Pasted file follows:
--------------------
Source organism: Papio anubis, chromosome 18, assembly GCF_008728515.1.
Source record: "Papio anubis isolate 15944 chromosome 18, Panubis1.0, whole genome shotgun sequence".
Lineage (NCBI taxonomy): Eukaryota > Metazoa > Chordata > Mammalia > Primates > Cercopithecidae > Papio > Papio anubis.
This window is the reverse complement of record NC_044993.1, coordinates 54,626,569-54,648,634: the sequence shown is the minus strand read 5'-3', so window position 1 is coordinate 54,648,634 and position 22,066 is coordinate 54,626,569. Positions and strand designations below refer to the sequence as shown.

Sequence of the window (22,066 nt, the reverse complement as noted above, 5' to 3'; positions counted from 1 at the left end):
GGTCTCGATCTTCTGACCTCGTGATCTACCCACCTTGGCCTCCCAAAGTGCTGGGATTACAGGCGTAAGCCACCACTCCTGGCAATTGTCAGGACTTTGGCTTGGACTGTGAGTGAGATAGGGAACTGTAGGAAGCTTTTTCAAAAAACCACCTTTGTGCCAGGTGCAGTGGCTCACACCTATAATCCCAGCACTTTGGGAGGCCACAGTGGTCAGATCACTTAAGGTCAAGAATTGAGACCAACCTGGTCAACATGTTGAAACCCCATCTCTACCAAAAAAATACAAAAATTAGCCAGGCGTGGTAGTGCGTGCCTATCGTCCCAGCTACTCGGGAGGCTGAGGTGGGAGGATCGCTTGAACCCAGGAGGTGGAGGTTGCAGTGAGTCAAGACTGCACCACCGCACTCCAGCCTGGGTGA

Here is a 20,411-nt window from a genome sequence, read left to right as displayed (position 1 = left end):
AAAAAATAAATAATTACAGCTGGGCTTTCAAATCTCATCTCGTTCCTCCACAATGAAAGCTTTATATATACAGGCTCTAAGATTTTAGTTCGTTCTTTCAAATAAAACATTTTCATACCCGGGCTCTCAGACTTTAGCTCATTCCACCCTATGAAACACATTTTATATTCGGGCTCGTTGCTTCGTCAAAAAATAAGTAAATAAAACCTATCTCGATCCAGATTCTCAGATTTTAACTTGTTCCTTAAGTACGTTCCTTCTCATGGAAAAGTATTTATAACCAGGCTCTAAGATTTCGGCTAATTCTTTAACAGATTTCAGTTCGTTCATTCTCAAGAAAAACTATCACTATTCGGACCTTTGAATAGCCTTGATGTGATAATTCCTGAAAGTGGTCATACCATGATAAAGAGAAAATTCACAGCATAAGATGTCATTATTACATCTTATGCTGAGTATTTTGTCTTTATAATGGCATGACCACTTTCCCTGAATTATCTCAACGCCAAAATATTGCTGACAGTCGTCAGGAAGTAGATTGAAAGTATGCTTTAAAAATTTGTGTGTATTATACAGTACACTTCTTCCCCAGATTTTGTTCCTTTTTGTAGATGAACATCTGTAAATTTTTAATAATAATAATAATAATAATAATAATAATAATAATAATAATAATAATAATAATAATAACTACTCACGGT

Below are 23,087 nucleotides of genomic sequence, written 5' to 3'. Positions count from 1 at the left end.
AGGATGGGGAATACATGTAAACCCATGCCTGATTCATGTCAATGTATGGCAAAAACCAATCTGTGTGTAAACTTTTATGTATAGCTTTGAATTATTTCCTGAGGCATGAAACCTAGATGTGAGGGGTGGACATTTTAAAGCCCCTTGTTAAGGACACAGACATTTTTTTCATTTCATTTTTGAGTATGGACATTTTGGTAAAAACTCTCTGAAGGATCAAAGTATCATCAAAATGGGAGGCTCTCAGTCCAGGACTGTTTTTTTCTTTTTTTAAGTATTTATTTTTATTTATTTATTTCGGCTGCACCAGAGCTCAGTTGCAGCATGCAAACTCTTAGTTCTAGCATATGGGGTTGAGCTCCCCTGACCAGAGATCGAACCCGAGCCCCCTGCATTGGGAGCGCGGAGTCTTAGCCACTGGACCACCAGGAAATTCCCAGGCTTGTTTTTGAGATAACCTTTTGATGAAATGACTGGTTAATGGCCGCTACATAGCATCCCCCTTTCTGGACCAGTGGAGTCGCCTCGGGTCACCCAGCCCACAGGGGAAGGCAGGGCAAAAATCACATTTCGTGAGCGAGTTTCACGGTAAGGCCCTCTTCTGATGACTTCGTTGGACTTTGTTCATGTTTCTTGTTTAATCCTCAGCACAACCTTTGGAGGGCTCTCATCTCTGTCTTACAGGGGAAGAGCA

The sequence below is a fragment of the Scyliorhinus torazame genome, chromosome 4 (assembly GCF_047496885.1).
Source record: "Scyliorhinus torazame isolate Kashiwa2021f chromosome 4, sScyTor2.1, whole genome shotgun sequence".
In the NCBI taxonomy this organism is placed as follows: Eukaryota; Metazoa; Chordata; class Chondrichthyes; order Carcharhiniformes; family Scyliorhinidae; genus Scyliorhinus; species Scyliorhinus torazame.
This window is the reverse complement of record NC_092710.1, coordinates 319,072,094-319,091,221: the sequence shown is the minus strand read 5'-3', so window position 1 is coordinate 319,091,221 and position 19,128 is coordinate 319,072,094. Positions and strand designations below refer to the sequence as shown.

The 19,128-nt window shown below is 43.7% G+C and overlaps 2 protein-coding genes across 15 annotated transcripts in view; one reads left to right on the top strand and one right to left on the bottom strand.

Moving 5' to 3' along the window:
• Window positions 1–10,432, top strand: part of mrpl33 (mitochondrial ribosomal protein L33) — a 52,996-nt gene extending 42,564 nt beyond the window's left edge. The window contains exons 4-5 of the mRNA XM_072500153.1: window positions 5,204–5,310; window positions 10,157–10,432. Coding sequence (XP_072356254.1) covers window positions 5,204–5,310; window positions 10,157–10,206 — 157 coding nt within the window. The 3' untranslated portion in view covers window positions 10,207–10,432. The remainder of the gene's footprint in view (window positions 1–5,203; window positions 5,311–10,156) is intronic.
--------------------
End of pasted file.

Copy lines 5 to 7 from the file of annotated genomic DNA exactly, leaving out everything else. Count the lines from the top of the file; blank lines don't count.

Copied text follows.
Sequence of the window (22,066 nt, the reverse complement as noted above, 5' to 3'; positions counted from 1 at the left end):
GGTCTCGATCTTCTGACCTCGTGATCTACCCACCTTGGCCTCCCAAAGTGCTGGGATTACAGGCGTAAGCCACCACTCCTGGCAATTGTCAGGACTTTGGCTTGGACTGTGAGTGAGATAGGGAACTGTAGGAAGCTTTTTCAAAAAACCACCTTTGTGCCAGGTGCAGTGGCTCACACCTATAATCCCAGCACTTTGGGAGGCCACAGTGGTCAGATCACTTAAGGTCAAGAATTGAGACCAACCTGGTCAACATGTTGAAACCCCATCTCTACCAAAAAAATACAAAAATTAGCCAGGCGTGGTAGTGCGTGCCTATCGTCCCAGCTACTCGGGAGGCTGAGGTGGGAGGATCGCTTGAACCCAGGAGGTGGAGGTTGCAGTGAGTCAAGACTGCACCACCGCACTCCAGCCTGGGTGA

Here is a 20,411-nt window from a genome sequence, read left to right as displayed (position 1 = left end):